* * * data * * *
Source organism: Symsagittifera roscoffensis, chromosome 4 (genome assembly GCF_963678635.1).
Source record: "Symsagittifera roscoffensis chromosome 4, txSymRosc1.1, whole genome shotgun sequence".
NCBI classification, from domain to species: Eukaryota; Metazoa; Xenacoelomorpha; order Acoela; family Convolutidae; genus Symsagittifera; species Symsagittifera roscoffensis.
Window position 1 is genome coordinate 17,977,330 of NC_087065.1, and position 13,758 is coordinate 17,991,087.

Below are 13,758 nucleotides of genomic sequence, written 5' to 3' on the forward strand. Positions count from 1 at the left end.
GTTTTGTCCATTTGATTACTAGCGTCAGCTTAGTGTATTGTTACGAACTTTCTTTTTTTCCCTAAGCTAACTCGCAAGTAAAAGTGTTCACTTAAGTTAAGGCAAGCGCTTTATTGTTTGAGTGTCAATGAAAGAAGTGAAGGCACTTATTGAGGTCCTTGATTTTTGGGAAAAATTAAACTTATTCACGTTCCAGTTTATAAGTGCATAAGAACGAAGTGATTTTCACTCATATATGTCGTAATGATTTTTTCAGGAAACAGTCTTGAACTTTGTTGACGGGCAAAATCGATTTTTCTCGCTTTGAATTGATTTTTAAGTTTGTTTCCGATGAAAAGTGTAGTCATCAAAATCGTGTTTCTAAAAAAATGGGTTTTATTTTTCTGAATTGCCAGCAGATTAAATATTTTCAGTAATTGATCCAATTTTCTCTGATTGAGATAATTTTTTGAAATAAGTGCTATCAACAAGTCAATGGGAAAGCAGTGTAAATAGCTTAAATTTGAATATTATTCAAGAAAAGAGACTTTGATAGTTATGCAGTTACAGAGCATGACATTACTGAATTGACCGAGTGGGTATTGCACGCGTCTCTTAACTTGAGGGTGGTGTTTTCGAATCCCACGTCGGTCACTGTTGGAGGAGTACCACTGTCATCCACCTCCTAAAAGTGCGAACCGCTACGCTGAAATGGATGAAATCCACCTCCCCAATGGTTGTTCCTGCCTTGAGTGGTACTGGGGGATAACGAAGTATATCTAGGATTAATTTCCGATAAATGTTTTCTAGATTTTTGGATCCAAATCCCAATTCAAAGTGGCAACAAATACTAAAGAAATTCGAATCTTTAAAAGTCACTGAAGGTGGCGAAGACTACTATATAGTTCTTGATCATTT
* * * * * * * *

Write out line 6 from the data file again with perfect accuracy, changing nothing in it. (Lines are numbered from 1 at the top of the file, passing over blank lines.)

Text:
GTTTTGTCCATTTGATTACTAGCGTCAGCTTAGTGTATTGTTACGAACTTTCTTTTTTTCCCTAAGCTAACTCGCAAGTAAAAGTGTTCACTTAAGTTAAGGCAAGCGCTTTATTGTTTGAGTGTCAATGAAAGAAGTGAAGGCACTTATTGAGGTCCTTGATTTTTGGGAAAAATTAAACTTATTCACGTTCCAGTTTATAAGTGCATAAGAACGAAGTGATTTTCACTCATATATGTCGTAATGATTTTTTCAGGAAACAGTCTTGAACTTTGTTGACGGGCAAAATCGATTTTTCTCGCTTTGAATTGATTTTTAAGTTTGTTTCCGATGAAAAGTGTAGTCATCAAAATCGTGTTTCTAAAAAAATGGGTTTTATTTTTCTGAATTGCCAGCAGATTAAATATTTTCAGTAATTGATCCAATTTTCTCTGATTGAGATAATTTTTTGAAATAAGTGCTATCAACAAGTCAATGGGAAAGCAGTGTAAATAGCTTAAATTTGAATATTATTCAAGAAAAGAGACTTTGATAGTTATGCAGTTACAGAGCATGACATTACTGAATTGACCGAGTGGGTATTGCACGCGTCTCTTAACTTGAGGGTGGTGTTTTCGAATCCCACGTCGGTCACTGTTGGAGGAGTACCACTGTCATCCACCTCCTAAAAGTGCGAACCGCTACGCTGAAATGGATGAAATCCACCTCCCCAATGGTTGTTCCTGCCTTGAGTGGTACTGGGGGATAACGAAGTATATCTAGGATTAATTTCCGATAAATGTTTTCTAGATTTTTGGATCCAAATCCCAATTCAAAGTGGCAACAAATACTAAAGAAATTCGAATCTTTAAAAGTCACTGAAGGTGGCGAAGACTACTATATAGTTCTTGATCATTT